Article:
Don’t get me wrong, I’m a renter. I get it. People need help now, not in a decade when the supply of housing finally meets demand (if it ever does). Councilwoman Jenny Brekhus and those who agree with her are responding to the needs of their constituents. I respect that. However, we are going to need help in the future, too. I hope, admittedly against all reason, that the proposed Tenants Issues and Concerns Board doesn’t focus only on the immediate needs of Reno’s renters but also keeps an eye out toward their future needs as well. 

Speaking of the needs of the people, Sparks did an interesting job highlighting its “successful partnership with Marnell Gaming” (the owner of the Sparks Nugget, the largest casino resort in town) in its latest State of the City video. The City of Sparks didn’t only offer up to $1.2 million to help finance the Nugget Event Center, though it was a nice reminder that politicians in Nevada and casinos both see room and event taxes as savings accounts that casinos can draw from upon demand, not as revenue sources for public services. The city also serves as the Nugget’s pricing enforcement division whenever the Nugget decides to host a special event on city property, as the Victorian Saloon learned the hard way a little more than a month ago.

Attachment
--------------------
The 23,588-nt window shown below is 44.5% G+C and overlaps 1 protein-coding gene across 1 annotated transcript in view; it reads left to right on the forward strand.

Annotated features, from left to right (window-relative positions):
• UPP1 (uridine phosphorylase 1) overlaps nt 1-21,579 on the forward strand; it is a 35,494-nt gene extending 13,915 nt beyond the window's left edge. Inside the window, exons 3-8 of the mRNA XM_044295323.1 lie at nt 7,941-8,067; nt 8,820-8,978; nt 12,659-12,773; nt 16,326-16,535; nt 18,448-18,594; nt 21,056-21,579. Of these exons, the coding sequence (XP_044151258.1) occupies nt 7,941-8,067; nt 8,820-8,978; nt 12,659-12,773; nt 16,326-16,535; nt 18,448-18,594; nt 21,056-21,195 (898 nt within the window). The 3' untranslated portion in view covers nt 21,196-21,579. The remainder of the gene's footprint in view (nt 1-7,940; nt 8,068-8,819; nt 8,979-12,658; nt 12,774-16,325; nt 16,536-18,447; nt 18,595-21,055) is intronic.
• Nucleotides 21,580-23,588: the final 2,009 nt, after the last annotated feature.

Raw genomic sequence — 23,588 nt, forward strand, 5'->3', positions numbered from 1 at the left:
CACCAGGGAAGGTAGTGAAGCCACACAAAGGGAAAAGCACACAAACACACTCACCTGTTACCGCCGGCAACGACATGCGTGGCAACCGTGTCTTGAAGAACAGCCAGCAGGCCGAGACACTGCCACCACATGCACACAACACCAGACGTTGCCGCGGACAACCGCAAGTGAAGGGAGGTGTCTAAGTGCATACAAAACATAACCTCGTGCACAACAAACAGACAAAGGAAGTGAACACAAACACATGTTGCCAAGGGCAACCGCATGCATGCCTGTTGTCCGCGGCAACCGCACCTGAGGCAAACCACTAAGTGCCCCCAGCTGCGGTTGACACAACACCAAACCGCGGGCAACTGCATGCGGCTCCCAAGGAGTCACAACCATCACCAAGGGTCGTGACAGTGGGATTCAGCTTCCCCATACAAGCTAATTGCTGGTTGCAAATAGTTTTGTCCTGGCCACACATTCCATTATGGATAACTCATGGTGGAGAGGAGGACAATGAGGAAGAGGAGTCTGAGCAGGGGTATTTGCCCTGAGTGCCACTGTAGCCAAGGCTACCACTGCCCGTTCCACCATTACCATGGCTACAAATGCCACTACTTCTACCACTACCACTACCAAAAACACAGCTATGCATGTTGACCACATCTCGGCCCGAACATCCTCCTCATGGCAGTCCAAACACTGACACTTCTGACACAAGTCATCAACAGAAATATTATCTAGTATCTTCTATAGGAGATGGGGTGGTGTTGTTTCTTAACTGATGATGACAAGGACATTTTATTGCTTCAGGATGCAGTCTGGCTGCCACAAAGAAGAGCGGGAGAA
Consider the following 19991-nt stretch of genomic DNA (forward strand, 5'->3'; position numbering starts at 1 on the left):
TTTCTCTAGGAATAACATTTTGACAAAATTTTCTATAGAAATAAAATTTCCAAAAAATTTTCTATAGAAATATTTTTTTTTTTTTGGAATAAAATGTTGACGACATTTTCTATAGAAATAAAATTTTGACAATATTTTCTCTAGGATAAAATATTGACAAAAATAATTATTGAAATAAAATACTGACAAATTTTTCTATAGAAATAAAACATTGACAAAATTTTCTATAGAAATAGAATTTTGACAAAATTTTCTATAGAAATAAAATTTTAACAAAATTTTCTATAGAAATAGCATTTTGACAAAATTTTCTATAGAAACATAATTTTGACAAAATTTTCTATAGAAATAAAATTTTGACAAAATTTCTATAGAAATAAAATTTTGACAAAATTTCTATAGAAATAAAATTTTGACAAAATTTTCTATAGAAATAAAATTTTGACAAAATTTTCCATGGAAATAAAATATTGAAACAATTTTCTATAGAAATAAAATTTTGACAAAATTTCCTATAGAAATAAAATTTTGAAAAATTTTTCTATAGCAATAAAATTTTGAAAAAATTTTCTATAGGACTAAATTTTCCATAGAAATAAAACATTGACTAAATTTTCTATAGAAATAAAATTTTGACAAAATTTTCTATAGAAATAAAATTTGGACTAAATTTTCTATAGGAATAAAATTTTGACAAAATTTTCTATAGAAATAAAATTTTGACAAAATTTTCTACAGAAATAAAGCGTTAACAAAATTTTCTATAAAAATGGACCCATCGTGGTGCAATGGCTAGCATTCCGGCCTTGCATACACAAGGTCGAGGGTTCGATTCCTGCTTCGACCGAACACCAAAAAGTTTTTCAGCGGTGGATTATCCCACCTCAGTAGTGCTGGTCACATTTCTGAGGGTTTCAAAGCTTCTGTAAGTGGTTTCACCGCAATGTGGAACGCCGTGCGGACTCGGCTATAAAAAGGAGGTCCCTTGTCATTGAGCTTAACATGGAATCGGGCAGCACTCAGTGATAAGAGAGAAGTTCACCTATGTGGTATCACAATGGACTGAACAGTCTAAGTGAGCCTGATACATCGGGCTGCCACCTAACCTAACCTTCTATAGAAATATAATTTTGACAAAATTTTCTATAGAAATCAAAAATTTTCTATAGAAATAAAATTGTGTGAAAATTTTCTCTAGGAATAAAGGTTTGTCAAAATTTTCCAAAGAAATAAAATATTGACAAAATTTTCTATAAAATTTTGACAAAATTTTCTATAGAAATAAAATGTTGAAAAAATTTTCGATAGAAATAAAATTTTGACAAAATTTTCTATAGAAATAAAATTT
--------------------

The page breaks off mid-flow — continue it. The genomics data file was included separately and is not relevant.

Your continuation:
It doesn’t sound like Sparks has a successful partnership with the Victorian Saloon. The Victorian Saloon still doesn’t have its patio furniture back, which the city repossessed after bar owner Johnny Eastwick told both the city and the Nugget to do something anatomically improbable with the Nugget’s alcohol price list. That’s a shame since Johnny’s been a Sparks constituent for far longer than Marnell Gaming, which didn’t come to town until after it purchased the Nugget in 2016

Whether governments should have “successful partnerships” with businesses at all is a different story. There’s a big difference between being pro-business and being pro-market. Markets have both buyers and sellers, so a government that is pro-market should respect and protect both sides of each transaction. Governments that are pro-business, on the other hand, protect only the sellers, not the buyers. Governments that are pro-business, for example, will happily enforce price protections for sellers of alcohol, housing, or anything else that you can think of — at the cost of us, the buyers. 

In other words, find a government that looks at you the way the Sparks City Council looks at Marnell Gaming — if you can.

David Colborne has been active in the Libertarian Party for two decades. During that time, he has blogged intermittently on his personal blog, as well as the Libertarian Party of Nevada blog, and ran for office twice as a Libertarian candidate. He serves on the Executive Committee for both his state and county Libertarian Party chapters. He is the father of two sons and an IT professional. You can follow him on Twitter @DavidColborne or email him at [email protected]